In the end, I drove over 1120 miles during the four days to acquire the data. I believe on Friday 9th I was near a coma after the effort (ok not exactly, just BRUTALLY tired). Picture yourself leaving Lake San Antonio on Friday morning at 4am after three restless nights and already 620 miles driven, for another 160 miles drive back home, and around 6:30am as you get near your home, you run into the morning rush hour traffic… We are… a very nut crowd!
Each frame of the mosaic is only 90 minutes of luminance (6×15′) and 27 minutes of RGB color (3x3x3′). I had to limit the exposure to such short times because I knew I would only have just enough clear nights this time around and even with that, I knew I could barely make it. If one thing went wrong, I wouldn’t be able to finish it. This also meant that for the most part I would stay put checking the images during the capture at least every hour or so.
Every 2+ hours I’d shift to the next frame. Besides slewing to the next area, this involved taking flat images, rotating the camera,and doing my “manual” plate solving (I don’t do plate solves, so the realigmnent – including camera rotation – is done manually, and taking test shots to make sure the camera is well positioned to cover the field for the next frame.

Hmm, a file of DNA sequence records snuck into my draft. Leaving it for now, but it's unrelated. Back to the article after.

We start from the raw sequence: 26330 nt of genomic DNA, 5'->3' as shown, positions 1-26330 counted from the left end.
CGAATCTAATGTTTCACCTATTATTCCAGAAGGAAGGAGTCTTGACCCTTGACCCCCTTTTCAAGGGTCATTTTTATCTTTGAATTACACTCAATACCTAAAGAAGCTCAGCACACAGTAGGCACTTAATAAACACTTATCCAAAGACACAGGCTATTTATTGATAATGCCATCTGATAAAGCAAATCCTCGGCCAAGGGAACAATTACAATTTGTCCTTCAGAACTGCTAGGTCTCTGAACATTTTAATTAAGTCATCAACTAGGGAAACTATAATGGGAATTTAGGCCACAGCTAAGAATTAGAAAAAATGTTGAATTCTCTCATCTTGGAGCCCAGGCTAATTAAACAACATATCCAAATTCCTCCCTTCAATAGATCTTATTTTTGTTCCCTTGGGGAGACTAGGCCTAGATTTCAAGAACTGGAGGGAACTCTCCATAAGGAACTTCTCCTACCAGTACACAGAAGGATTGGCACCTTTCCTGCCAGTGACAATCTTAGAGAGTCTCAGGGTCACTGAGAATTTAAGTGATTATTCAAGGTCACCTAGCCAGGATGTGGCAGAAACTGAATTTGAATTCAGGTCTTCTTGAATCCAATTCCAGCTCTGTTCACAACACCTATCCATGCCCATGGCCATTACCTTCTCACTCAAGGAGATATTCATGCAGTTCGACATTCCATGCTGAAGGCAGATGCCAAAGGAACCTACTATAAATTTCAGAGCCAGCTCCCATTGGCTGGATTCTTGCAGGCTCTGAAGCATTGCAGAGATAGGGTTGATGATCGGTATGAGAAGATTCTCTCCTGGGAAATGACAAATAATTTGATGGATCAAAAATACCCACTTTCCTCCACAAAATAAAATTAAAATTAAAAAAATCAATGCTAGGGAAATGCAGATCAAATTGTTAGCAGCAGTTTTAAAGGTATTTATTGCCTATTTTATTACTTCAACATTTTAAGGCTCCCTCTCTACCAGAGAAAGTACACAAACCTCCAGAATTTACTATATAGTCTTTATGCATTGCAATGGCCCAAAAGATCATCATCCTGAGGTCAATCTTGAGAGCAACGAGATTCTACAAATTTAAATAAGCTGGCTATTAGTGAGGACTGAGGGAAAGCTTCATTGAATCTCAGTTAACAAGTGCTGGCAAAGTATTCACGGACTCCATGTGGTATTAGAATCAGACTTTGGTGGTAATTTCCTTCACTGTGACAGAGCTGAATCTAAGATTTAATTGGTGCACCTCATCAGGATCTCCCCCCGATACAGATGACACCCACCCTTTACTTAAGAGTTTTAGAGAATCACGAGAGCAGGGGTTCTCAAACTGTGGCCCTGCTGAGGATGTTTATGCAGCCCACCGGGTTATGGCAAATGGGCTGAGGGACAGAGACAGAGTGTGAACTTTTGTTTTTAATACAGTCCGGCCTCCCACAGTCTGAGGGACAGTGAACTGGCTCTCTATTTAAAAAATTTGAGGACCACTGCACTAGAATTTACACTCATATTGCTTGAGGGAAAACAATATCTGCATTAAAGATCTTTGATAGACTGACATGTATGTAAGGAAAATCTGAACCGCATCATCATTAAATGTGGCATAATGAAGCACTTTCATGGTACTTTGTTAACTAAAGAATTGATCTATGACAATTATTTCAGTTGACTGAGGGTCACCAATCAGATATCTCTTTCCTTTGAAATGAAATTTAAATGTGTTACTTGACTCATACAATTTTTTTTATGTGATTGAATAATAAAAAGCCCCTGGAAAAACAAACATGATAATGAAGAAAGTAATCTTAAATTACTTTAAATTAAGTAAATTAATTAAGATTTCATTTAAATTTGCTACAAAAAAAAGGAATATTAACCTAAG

The small image in this page is downsampled so that it fits well in the page. The large image (the one you see when you click on the image) is downsampled from a larger version. Since the IFN is, as I mentioned earlier, just above the noise, I had to chose between leaving the image at its original size but with the obvious degradation in quality, or take advantage of the benefits of downsampling when “fighting the noise”. Even with that you can still see the image is noisy but at this point my goal wasn’t to produce a clean image as much as being able to capture all that is going on up there even if that meant producing a less than average quality image from an aesthetic point of view. As with most of my images however, the aesthetics still played a role, and that’s why care was put in preserving details, avoiding blown up stars and galaxies, etc.